No Surprises act


You have the right to receive a “Good Faith Estimate” explaining how much your services will cost. This will be provided by the specific therapist you choose and schedule an appointment within advance of services. Each clinician at MPA operates independently, therefore your Good Faith Estimate will vary depending on who you are working with as a therapist.

Note: The expected cost of therapy is based on the clinician’s fee times the number of sessions needed. Your therapist will work with you throughout your treatment to determine how many sessions and/or services you need to receive the greatest benefit based on your diagnosis(es) or presenting clinical concerns. It is not possible nor therapeutically ethical to estimate the number of sessions needed upfront as ongoing variables contribute to that need and timeline. However, all payment is due at the time of service and all fees are discussed upfront. As a practice, we are committed to being transparent about fees and services so that clients do not experience financial surprises.

Under the law, health care providers need to give patients who don’t have insurance or who are not using insurance an estimate of the bill for medical items and services. Most of the clinicians at Midtown Psychotherapy Associates are private pay only therefore, you will likely be entitled to a Good Faith Estimate from your therapist.

You have the right to receive a Good Faith Estimate for the total expected cost of any non-emergency items or services. This includes related costs like medical tests, prescription drugs, equipment, and hospital fees.

Make sure your therapist gives you a Good Faith Estimate in writing at least one business day before your first appointment. You can also ask your therapist, and any other provider you choose for a Good Faith Estimate before you schedule an item or service.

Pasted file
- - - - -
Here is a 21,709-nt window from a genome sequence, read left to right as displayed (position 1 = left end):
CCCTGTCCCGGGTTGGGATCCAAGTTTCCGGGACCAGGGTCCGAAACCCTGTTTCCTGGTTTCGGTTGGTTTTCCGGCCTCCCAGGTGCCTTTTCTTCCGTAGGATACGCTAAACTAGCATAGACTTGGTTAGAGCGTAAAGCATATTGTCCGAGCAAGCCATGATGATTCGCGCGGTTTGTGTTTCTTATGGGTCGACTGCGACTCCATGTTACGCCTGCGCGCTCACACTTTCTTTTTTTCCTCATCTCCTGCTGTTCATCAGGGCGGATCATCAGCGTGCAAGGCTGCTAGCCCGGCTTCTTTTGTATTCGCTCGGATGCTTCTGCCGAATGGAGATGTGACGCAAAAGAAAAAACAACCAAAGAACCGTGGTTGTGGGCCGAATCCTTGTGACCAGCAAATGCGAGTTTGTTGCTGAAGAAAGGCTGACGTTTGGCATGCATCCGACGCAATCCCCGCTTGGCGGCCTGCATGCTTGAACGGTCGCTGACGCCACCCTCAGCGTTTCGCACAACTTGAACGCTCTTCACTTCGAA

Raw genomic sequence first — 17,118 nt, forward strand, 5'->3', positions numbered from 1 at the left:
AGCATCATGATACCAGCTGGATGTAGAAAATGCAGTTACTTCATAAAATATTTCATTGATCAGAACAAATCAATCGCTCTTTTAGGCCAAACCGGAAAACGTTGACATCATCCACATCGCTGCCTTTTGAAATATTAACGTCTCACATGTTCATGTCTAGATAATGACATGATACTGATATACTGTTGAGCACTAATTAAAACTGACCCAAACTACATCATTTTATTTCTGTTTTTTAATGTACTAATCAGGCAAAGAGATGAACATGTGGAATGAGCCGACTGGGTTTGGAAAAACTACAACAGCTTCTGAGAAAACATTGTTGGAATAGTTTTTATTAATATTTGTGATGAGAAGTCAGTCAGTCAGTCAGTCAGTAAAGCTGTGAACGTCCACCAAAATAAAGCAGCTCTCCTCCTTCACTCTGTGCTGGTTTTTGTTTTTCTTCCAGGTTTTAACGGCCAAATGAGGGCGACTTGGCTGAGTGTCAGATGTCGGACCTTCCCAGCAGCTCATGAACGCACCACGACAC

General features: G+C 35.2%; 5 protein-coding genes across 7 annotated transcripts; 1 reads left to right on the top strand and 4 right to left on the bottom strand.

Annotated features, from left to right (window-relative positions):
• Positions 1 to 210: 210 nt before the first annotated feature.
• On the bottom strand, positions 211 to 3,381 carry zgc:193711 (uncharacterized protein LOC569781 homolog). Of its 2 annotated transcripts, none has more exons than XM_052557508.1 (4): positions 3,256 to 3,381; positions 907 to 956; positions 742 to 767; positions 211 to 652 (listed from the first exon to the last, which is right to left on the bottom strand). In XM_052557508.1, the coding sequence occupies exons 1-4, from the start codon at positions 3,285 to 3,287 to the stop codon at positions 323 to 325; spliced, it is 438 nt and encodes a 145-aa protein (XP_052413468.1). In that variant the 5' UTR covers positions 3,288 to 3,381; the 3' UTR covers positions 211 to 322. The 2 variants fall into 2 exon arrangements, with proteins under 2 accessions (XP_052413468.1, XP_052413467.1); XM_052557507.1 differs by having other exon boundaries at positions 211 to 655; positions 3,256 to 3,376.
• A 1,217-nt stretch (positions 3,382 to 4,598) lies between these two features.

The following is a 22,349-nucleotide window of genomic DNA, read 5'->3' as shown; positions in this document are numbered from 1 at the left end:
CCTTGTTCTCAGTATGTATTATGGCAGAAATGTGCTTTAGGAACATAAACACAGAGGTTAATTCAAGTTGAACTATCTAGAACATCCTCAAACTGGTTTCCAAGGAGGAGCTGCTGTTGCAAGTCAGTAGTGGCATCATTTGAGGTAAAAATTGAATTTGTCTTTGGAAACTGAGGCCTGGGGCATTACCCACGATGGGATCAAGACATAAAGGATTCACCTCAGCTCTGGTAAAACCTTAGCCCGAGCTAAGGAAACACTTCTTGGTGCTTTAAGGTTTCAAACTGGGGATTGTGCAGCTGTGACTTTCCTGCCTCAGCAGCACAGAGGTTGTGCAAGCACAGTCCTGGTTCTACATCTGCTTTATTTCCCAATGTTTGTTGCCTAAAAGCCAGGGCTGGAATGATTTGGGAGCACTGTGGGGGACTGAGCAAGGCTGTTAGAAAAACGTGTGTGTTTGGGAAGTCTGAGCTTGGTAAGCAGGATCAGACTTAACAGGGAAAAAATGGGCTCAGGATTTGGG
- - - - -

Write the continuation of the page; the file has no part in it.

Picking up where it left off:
If you receive a bill that is at least $400 more than your Good Faith Estimate, you can dispute the bill.

Make sure to save a copy or picture of your Good Faith Estimate.

For questions or more information about your right to a Good Faith Estimate, visit or call your chosen therapist.

(OMB Control Number: 0938-1401)

When you get emergency care or get treated by an out-of-network provider at a non-network hospital or ambulatory surgical center, you are protected from surprise billing or balance billing.

When you see a doctor or other health care provider, you may owe certain out-of-pocket costs, such as a copayment, coinsurance, and/or a deductible. You may have other costs or have to pay the entire bill if you see a provider or visit a health care facility that isn’t in your health plan’s network.

“Out-of-network” describes providers and facilities that haven’t signed a contract with your health plan. Out-of-network providers may be permitted to bill you for the difference between what your plan agreed to pay and the full amount charged for a service. This is called “balance billing.” This amount is likely more than in-network costs for the same service and might not count toward your annual out-of-pocket limit.

“Surprise billing” is an unexpected balance bill. This can happen when you can’t control who is involved in your care – like when you have an emergency or when you schedule a visit at an in-network facility but are unexpectedly treated by an out-of-network provider.

You’re never required to give up your protection from balance billing. You also aren’t required to get care out-of-network. You can choose a provider or facility in your plan’s network. If you need to use in network providers, it is your responsibility to clarify and confirm with your therapist prior to scheduling in order to avoid any surprises.

If you believe you’ve been wrongly billed, you may contact GA Secretary of State at 404-656-2881.